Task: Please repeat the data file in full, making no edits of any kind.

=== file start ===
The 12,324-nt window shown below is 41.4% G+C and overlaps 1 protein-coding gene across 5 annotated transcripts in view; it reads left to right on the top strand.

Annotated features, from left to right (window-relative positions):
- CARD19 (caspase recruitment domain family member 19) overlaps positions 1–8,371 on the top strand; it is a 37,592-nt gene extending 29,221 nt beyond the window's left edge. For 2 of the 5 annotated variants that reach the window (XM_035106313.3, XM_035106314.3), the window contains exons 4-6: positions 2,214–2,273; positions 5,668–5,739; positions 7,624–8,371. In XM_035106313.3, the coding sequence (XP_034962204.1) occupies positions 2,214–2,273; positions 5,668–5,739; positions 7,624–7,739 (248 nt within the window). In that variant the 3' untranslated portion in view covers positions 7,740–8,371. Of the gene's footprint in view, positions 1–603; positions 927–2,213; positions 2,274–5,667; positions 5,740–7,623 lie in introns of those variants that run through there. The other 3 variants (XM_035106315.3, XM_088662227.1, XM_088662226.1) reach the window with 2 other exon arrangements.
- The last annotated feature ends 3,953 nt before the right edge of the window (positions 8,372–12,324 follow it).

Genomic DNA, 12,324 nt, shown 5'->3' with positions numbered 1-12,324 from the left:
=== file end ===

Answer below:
The 12,324-nt window shown below is 41.4% G+C and overlaps 1 protein-coding gene across 5 annotated transcripts in view; it reads left to right on the top strand.

Annotated features, from left to right (window-relative positions):
- CARD19 (caspase recruitment domain family member 19) overlaps positions 1–8,371 on the top strand; it is a 37,592-nt gene extending 29,221 nt beyond the window's left edge. For 2 of the 5 annotated variants that reach the window (XM_035106313.3, XM_035106314.3), the window contains exons 4-6: positions 2,214–2,273; positions 5,668–5,739; positions 7,624–8,371. In XM_035106313.3, the coding sequence (XP_034962204.1) occupies positions 2,214–2,273; positions 5,668–5,739; positions 7,624–7,739 (248 nt within the window). In that variant the 3' untranslated portion in view covers positions 7,740–8,371. Of the gene's footprint in view, positions 1–603; positions 927–2,213; positions 2,274–5,667; positions 5,740–7,623 lie in introns of those variants that run through there. The other 3 variants (XM_035106315.3, XM_088662227.1, XM_088662226.1) reach the window with 2 other exon arrangements.
- The last annotated feature ends 3,953 nt before the right edge of the window (positions 8,372–12,324 follow it).

Genomic DNA, 12,324 nt, shown 5'->3' with positions numbered 1-12,324 from the left: